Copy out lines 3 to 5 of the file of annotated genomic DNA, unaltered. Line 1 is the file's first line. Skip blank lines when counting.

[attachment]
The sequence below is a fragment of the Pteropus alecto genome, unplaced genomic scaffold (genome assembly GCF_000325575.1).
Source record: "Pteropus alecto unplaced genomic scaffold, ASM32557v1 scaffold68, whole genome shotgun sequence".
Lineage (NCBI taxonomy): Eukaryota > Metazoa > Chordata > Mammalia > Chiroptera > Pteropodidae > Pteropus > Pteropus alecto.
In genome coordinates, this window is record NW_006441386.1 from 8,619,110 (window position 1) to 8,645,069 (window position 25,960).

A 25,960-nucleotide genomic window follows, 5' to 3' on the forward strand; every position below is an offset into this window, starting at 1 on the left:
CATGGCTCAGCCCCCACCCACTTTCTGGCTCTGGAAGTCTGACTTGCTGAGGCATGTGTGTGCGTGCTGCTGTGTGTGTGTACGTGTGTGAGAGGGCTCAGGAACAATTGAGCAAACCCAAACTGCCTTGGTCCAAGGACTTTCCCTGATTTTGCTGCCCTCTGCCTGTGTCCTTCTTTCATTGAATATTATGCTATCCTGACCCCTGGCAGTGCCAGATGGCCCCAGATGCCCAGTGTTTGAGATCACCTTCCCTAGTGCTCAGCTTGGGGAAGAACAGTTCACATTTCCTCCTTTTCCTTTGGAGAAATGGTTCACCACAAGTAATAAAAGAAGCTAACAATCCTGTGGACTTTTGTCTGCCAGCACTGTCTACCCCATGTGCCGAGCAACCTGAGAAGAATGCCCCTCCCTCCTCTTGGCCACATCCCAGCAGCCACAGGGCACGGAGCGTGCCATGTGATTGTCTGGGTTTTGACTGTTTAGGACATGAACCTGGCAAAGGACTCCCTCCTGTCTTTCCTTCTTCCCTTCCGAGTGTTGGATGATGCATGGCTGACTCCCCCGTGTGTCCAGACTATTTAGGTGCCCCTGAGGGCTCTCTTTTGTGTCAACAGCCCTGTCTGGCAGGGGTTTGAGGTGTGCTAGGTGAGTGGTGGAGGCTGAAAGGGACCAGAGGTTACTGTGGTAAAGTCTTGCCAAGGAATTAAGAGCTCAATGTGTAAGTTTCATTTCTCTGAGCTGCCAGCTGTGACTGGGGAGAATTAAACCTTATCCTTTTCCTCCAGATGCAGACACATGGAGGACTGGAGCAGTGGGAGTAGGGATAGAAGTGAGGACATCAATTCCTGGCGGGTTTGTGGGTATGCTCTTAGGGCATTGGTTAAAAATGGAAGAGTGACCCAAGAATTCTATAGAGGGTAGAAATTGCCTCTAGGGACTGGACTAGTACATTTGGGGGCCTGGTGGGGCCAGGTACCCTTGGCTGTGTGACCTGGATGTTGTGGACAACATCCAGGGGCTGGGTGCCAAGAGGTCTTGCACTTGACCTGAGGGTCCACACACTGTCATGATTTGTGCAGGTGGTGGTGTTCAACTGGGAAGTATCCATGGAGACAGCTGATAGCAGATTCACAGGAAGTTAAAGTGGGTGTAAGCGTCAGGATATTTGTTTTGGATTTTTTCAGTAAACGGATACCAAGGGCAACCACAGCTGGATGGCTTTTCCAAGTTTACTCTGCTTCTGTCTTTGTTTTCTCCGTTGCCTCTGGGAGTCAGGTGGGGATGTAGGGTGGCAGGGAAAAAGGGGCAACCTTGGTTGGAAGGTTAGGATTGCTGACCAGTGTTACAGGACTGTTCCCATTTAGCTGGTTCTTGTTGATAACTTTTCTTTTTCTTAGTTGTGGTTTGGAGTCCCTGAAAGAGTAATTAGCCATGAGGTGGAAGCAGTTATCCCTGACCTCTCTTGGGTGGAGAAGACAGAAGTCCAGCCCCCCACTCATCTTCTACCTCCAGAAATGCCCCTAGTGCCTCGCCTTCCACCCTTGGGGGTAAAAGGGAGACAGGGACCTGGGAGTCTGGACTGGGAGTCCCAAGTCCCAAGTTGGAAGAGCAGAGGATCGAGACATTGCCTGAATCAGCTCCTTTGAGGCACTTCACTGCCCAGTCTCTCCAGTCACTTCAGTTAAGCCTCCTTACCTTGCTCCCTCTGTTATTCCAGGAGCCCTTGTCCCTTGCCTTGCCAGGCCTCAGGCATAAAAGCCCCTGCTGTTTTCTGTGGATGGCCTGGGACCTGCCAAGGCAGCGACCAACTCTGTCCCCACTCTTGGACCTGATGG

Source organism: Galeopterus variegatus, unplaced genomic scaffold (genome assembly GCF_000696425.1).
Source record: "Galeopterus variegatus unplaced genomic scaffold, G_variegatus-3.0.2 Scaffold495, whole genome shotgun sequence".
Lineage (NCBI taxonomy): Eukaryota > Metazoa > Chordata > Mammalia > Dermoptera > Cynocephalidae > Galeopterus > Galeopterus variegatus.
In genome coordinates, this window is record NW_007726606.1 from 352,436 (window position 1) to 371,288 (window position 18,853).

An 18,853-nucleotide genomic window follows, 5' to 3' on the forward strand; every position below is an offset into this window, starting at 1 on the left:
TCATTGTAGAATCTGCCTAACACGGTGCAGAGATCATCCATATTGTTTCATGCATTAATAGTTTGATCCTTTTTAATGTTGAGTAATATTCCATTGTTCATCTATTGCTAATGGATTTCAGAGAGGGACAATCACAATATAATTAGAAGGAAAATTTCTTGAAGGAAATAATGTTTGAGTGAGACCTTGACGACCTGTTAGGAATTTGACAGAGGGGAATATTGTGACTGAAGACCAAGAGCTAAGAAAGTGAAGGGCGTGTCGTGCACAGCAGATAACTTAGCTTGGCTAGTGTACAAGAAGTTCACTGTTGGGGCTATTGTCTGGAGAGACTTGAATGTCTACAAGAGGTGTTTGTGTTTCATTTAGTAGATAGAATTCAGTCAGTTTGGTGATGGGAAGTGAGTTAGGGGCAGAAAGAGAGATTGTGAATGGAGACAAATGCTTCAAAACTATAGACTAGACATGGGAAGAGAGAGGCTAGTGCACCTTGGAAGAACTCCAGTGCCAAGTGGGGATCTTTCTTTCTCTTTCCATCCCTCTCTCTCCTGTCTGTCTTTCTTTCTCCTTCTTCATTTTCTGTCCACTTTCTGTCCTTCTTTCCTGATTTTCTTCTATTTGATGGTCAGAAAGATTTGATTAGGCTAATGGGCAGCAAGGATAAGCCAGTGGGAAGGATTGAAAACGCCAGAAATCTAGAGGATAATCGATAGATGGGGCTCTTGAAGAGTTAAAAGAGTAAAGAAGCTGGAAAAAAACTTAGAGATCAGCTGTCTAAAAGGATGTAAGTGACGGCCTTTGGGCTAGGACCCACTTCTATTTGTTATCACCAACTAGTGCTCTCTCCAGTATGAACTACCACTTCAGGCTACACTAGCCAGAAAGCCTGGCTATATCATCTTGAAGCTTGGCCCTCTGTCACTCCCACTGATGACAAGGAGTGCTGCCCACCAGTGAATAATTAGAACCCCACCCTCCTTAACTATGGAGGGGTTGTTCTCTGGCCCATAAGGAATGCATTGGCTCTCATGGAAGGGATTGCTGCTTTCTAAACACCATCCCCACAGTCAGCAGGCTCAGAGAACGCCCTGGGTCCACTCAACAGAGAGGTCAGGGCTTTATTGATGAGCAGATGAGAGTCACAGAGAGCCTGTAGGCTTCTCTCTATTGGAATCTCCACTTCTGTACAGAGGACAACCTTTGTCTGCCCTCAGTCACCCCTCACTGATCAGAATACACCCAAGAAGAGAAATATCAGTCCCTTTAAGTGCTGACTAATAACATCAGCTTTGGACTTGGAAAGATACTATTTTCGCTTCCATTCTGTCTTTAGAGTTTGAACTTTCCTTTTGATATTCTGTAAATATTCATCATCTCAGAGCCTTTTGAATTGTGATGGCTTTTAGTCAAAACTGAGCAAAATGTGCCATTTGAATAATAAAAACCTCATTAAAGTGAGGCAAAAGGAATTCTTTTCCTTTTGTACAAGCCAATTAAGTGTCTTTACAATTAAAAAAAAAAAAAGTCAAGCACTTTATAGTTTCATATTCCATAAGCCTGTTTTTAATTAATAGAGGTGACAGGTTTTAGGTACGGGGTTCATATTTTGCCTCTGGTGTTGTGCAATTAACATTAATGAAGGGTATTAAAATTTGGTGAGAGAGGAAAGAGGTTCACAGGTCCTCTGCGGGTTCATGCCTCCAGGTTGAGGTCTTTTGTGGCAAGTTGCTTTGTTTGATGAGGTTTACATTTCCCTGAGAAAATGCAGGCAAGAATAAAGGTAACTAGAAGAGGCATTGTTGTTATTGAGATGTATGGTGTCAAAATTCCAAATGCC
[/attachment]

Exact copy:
Lineage (NCBI taxonomy): Eukaryota > Metazoa > Chordata > Mammalia > Chiroptera > Pteropodidae > Pteropus > Pteropus alecto.
In genome coordinates, this window is record NW_006441386.1 from 8,619,110 (window position 1) to 8,645,069 (window position 25,960).

A 25,960-nucleotide genomic window follows, 5' to 3' on the forward strand; every position below is an offset into this window, starting at 1 on the left: